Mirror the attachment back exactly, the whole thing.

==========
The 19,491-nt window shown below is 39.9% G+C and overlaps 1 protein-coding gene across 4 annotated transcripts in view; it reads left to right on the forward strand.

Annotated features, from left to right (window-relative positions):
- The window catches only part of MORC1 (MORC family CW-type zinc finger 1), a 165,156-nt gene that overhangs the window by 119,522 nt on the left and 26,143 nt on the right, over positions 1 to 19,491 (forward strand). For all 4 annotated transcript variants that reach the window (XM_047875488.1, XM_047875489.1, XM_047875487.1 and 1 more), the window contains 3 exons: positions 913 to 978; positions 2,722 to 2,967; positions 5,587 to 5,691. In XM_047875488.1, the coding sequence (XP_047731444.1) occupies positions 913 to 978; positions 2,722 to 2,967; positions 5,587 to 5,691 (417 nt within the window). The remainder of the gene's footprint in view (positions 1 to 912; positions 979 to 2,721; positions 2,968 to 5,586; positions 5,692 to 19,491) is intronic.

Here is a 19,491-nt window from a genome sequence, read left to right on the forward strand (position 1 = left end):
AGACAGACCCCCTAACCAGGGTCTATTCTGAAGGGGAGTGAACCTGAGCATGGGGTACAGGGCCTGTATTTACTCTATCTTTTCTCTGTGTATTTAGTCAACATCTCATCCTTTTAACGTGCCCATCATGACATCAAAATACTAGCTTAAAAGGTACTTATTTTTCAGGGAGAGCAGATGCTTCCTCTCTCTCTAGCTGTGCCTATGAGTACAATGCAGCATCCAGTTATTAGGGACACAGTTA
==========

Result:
The 19,491-nt window shown below is 39.9% G+C and overlaps 1 protein-coding gene across 4 annotated transcripts in view; it reads left to right on the forward strand.

Annotated features, from left to right (window-relative positions):
- The window catches only part of MORC1 (MORC family CW-type zinc finger 1), a 165,156-nt gene that overhangs the window by 119,522 nt on the left and 26,143 nt on the right, over positions 1 to 19,491 (forward strand). For all 4 annotated transcript variants that reach the window (XM_047875488.1, XM_047875489.1, XM_047875487.1 and 1 more), the window contains 3 exons: positions 913 to 978; positions 2,722 to 2,967; positions 5,587 to 5,691. In XM_047875488.1, the coding sequence (XP_047731444.1) occupies positions 913 to 978; positions 2,722 to 2,967; positions 5,587 to 5,691 (417 nt within the window). The remainder of the gene's footprint in view (positions 1 to 912; positions 979 to 2,721; positions 2,968 to 5,586; positions 5,692 to 19,491) is intronic.

Here is a 19,491-nt window from a genome sequence, read left to right on the forward strand (position 1 = left end):
AGACAGACCCCCTAACCAGGGTCTATTCTGAAGGGGAGTGAACCTGAGCATGGGGTACAGGGCCTGTATTTACTCTATCTTTTCTCTGTGTATTTAGTCAACATCTCATCCTTTTAACGTGCCCATCATGACATCAAAATACTAGCTTAAAAGGTACTTATTTTTCAGGGAGAGCAGATGCTTCCTCTCTCTCTAGCTGTGCCTATGAGTACAATGCAGCATCCAGTTATTAGGGACACAGTTA